Set-piece specialists are the key to success
Oh, I can remember that feeling; a black psychological moment. Pack down for the first scrum and, despite your best efforts, the studs start sliding and back you go. This is going to be a tough eighty minutes. Second best in the set-piece is a bad place to be.
Looking at the weekend's international games I have to say that despite rugby being more open, tackling getting better and better, and handling skills improving all around the world, it is pretty obvious that the set-piece wins you games.
If you can dominate at scrum and lineout then you finish on top.
Two moments in the Scotland versus Argentina game spring to mind. There was a scrum where Moray Low at tight-head was up against "Ro-Ro" Roncero, a legend of the dark arts of front row play. It was early in the game, and the crowd in Mar del Plata expected the home players to gain ascendancy. Incredibly, Low got Roncero moving backwards.
You could almost say the game was won at that very moment.
A new international tight-head had been discovered. These men can name their price and here was the next on the list.
If your tight-head can get the upper hand then those valuable attacks to the right hand side of the scrum can be launched.
The same could be said for Dan Cole elsewhere in the southern hemisphere as England, with Cole and Tim Payne at either side of the front row, humiliated their Aussie opponents to set up a crisp and satisfying win.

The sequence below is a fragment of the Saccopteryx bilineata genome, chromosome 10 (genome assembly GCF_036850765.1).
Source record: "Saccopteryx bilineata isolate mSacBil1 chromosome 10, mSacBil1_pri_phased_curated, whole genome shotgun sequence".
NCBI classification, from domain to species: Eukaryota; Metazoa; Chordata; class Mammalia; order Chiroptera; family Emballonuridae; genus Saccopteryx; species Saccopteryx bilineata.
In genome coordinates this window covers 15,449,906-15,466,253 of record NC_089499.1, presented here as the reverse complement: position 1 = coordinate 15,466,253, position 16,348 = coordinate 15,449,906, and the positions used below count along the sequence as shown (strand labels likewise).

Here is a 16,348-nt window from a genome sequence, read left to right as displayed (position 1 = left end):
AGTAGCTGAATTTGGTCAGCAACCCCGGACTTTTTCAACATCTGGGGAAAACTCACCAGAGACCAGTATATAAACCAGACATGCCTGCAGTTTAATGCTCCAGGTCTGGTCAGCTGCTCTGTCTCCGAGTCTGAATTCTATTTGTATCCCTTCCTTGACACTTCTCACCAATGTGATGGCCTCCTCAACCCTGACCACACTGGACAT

The second Scottish moment came right at the end of the game. Argentina kicked for the corner with less than a minute to go. It was their throw in. Scott McLeod, who took up rugby late after forays into golf and basketball, soared high into the evening rain to snaffle the ball, embraced it with two hands, landed back to earth with good support, and so ended the game there and then.
Perhaps Argentina, looking to set up the maul, guessed that there would be an attempt to repel them without jumping, but if they did then they guessed wrong. The side attacking the set-piece came out on top.
Looking back at great rugby teams, they have all had great set-piece players. Martin Johnson in his day in the English pack, Graham Price at tight-head for Wales, Sheridan, Fitzpatrick, Cotton, Pontypool front row, Milne, Hayes, Smith, the list goes on and on. They were men who were built for winning the ball.
Their skills might not have seemed as impressive as, say, a Barry John, Townsend, or O'Driscoll, but you have to win the ball first before you can play with it.
There are always moves to make the set-piece less important. Rugby League, when it split from Union, did away with lineouts and rendered scrums less meaningful.
But the ability to push in a scrum and lift and jump in a lineout are key in Rugby Union, and this weekend demonstrated that again.
The best tight-head I ever played with was Iain Milne, "the Bear" - still my favourite and arguably the most comfortable backside in world rugby - ever. Who was yours?